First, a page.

Audio is subjective, that’s the first thing to always keep in mind when talking about what “sounds good.” While we believe that the ModMic products all sound AMAZING right out of the box, there may be a wide variety of reasons you’ll want to adjust the way your microphone sounds.
In this article we’ll be talking about changing the tone of a microphone. If you’re interested in filtering out background noise and adjusting the overall volume we’ve got this amazing tutorial on EQ APO and RNNoise.
To keep things simple we’re going to use shelf filters to adjust the bass and treble of the microphone. Due to the complexity of the human voice it is often easier and faster to adjust the lows and highs than mess with the mids, as the most important thing to keep in mind is that increasing one area is, in effect, decreasing another. If you increased the entire spectrum 5% it would be no different than increasing the volume 5%. As a result you have to pick if you want more bass, more mids, or more treble. You can’t have it all.
You can use almost any audio program to adjust the EQ of a mic. However, that doesn’t mean necessarily using a 16+ band EQ program. While those minute adjustments may give you maximum control, the reality is a simple shelf filter can probably achieve what you want with far less headache. This is why to start we’re going to focus on the shelf filtering instead of more advanced concepts like EQ matching.
In particular we’re going to be showing screenshots from two common programs: EQ APO and Voicemeeter.
We use EQ APO for our RNNoise tutorial, therefore we'll focus on that in order to keep everything in one place. However, since Voicemeeter has a graphic EQ with shelf filters, we’ll point out what they look like as well. This will let you find similar functions in basically any common EQ VST or stand-alone program.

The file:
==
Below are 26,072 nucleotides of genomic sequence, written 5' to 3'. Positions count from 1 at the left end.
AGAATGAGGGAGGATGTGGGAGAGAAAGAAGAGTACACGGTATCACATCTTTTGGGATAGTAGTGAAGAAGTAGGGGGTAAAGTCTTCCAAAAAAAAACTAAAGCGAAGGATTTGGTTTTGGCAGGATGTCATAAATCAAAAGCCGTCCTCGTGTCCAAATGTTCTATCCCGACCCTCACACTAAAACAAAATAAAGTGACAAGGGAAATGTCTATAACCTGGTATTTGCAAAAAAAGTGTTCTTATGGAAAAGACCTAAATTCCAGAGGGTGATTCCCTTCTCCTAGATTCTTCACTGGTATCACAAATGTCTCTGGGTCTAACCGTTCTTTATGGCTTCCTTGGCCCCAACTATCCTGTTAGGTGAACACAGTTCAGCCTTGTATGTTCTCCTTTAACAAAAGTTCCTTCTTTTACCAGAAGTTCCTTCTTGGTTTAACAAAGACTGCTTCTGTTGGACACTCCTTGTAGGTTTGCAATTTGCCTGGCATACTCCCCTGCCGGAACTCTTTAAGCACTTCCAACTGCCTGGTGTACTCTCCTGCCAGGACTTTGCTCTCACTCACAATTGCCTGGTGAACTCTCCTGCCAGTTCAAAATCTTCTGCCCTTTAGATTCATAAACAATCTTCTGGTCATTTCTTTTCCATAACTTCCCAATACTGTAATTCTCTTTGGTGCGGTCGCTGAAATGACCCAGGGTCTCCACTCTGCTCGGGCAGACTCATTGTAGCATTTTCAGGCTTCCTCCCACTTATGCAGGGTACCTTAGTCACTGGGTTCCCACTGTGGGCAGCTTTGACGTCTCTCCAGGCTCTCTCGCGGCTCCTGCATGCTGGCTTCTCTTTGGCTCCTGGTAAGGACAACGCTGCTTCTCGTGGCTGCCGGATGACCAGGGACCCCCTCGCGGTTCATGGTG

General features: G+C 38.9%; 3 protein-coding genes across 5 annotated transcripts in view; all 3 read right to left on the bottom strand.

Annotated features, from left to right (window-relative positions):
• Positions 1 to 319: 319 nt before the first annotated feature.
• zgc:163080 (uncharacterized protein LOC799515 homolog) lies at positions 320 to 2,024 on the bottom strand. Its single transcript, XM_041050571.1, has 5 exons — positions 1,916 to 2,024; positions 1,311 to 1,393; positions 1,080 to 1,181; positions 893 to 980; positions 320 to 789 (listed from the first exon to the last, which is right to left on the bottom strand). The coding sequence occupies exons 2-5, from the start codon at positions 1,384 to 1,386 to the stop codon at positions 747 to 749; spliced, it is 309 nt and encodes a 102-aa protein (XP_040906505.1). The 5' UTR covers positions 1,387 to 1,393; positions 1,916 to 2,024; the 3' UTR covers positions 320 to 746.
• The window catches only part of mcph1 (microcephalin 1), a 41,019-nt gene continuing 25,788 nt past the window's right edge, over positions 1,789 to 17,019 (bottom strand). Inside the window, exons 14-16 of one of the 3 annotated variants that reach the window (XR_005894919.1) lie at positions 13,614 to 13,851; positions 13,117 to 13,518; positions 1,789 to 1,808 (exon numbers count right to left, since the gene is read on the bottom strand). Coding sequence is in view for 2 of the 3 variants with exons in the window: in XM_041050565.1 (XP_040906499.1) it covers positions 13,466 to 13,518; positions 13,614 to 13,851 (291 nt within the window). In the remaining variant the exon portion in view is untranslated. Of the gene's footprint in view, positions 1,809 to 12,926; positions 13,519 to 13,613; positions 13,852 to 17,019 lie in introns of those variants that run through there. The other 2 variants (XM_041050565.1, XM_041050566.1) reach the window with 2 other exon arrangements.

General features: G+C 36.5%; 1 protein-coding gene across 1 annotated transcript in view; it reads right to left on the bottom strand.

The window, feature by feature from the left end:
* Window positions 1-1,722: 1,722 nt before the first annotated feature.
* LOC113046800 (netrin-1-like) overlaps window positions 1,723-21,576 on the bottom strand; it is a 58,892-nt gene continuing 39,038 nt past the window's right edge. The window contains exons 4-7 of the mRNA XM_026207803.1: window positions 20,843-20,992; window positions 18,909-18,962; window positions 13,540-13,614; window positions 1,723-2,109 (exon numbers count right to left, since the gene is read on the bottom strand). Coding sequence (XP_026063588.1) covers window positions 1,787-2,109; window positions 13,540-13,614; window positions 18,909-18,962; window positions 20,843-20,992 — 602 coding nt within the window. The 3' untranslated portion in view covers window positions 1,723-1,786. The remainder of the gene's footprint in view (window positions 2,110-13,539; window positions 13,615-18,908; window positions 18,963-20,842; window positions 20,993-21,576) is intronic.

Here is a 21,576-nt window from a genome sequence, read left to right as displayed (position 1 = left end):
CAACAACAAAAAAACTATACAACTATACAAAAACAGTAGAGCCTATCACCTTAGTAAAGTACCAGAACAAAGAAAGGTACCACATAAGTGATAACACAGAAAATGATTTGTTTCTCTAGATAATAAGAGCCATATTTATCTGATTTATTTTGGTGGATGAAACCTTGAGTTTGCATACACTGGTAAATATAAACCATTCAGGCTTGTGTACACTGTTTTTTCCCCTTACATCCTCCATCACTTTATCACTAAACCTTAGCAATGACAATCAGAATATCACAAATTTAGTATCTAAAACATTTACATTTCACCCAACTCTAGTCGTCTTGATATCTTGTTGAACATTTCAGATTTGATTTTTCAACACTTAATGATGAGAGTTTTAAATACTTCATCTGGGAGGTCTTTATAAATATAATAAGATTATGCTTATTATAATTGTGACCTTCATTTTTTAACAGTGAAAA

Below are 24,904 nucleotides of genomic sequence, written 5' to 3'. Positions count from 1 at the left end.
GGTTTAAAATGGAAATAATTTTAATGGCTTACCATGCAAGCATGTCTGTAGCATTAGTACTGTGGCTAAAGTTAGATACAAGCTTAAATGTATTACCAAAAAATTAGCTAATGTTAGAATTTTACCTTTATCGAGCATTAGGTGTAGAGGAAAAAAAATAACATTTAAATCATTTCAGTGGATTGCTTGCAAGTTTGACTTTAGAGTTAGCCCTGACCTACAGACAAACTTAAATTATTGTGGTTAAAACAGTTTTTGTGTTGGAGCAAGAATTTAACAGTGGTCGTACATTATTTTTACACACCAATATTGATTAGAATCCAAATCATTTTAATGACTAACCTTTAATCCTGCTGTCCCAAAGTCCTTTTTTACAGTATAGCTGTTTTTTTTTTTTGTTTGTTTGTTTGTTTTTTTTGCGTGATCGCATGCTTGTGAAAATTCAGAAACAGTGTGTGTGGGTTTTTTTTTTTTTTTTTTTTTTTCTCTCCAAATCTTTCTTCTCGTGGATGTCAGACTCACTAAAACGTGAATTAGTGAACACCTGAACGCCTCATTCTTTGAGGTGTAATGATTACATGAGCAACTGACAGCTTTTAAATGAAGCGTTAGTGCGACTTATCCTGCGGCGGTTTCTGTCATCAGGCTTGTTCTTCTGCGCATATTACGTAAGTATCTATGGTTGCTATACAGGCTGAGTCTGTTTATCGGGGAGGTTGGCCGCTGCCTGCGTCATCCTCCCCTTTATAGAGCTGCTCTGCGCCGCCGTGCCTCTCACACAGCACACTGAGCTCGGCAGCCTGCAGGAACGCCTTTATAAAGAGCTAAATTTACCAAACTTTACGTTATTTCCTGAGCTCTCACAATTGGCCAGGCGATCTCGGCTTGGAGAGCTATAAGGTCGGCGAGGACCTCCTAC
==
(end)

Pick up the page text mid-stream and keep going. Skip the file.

Both programs adjust audio in real-time, so feel free to record yourself at different levels and see if the changes you make are in the right direction.
Adjusting Bass, AKA: Low Shelf Filter
Adding bass can be a great way to add a feeling of depth to your voice, giving you that radio personality sound, but go too far and you’ll sound muddy and muffled.
For EQ APO the first step is to add a Low Shelf Filter This is found by clicking the green plus sign -> Parametric Filters -> Low Shelf Filter.
When added you’ll see 3 dials with various options near them. We’ll define these items below:
1: The dropdown menu lets you select corner or center frequency. This is basically where on the audio spectrum your adjustment is going to be located. For bass, a good starting point is a corner frequency of 200hz. The lower the number the less impact it will have on your voice overall, while going higher will begin to impact the mid-range as well. I’d keep this value between 150hz and 300hz for adjusting the bass, but feel free to play around with it.
2: Gain affects the magnitude of the change. Don’t go overboard, 6-7dB is probably near the maximum you’ll want to adjust in any EQ adjustment. This value can also be negative!
Remember, bringing down the bass is, in effect, boosting your mids and highs, giving a more crisp sound if you feel the mic is “muddy” or “muffled.”
3: Slope is how sharp the change is. A shelf filter is a gradual change, which is what makes it easier to use than a banded EQ program. A high slope will be very abrupt, while a low slope may impact a too wide a range of frequencies. A slope of between 9 and 14 is usually about right for most applications.
The resulting frequency response curve of the settings in the image will look something like this.
In Voicemeeter you can access the graphical EQ by right clicking the EQ button in Master Selection.